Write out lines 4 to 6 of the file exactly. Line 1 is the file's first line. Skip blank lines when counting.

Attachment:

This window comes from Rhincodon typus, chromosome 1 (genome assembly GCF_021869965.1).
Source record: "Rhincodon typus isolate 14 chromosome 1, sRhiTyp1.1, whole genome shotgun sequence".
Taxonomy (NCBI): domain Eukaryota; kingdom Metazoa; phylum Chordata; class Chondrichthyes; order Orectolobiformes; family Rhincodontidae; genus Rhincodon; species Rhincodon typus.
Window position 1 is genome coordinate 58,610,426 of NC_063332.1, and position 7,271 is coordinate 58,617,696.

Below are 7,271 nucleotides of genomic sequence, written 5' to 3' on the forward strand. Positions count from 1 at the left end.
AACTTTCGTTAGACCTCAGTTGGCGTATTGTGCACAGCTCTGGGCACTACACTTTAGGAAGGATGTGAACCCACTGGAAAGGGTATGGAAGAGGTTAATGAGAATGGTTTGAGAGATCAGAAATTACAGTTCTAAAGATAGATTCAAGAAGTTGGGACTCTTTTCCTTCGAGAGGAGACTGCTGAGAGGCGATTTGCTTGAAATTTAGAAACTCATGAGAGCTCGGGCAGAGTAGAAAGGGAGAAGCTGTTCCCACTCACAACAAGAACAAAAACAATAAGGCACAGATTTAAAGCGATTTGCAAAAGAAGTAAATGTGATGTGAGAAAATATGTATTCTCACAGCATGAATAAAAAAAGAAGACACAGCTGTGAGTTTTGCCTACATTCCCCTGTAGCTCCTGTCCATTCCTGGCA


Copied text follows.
Window position 1 is genome coordinate 58,610,426 of NC_063332.1, and position 7,271 is coordinate 58,617,696.

Below are 7,271 nucleotides of genomic sequence, written 5' to 3' on the forward strand. Positions count from 1 at the left end.
AACTTTCGTTAGACCTCAGTTGGCGTATTGTGCACAGCTCTGGGCACTACACTTTAGGAAGGATGTGAACCCACTGGAAAGGGTATGGAAGAGGTTAATGAGAATGGTTTGAGAGATCAGAAATTACAGTTCTAAAGATAGATTCAAGAAGTTGGGACTCTTTTCCTTCGAGAGGAGACTGCTGAGAGGCGATTTGCTTGAAATTTAGAAACTCATGAGAGCTCGGGCAGAGTAGAAAGGGAGAAGCTGTTCCCACTCACAACAAGAACAAAAACAATAAGGCACAGATTTAAAGCGATTTGCAAAAGAAGTAAATGTGATGTGAGAAAATATGTATTCTCACAGCATGAATAAAAAAAGAAGACACAGCTGTGAGTTTTGCCTACATTCCCCTGTAGCTCCTGTCCATTCCTGGCA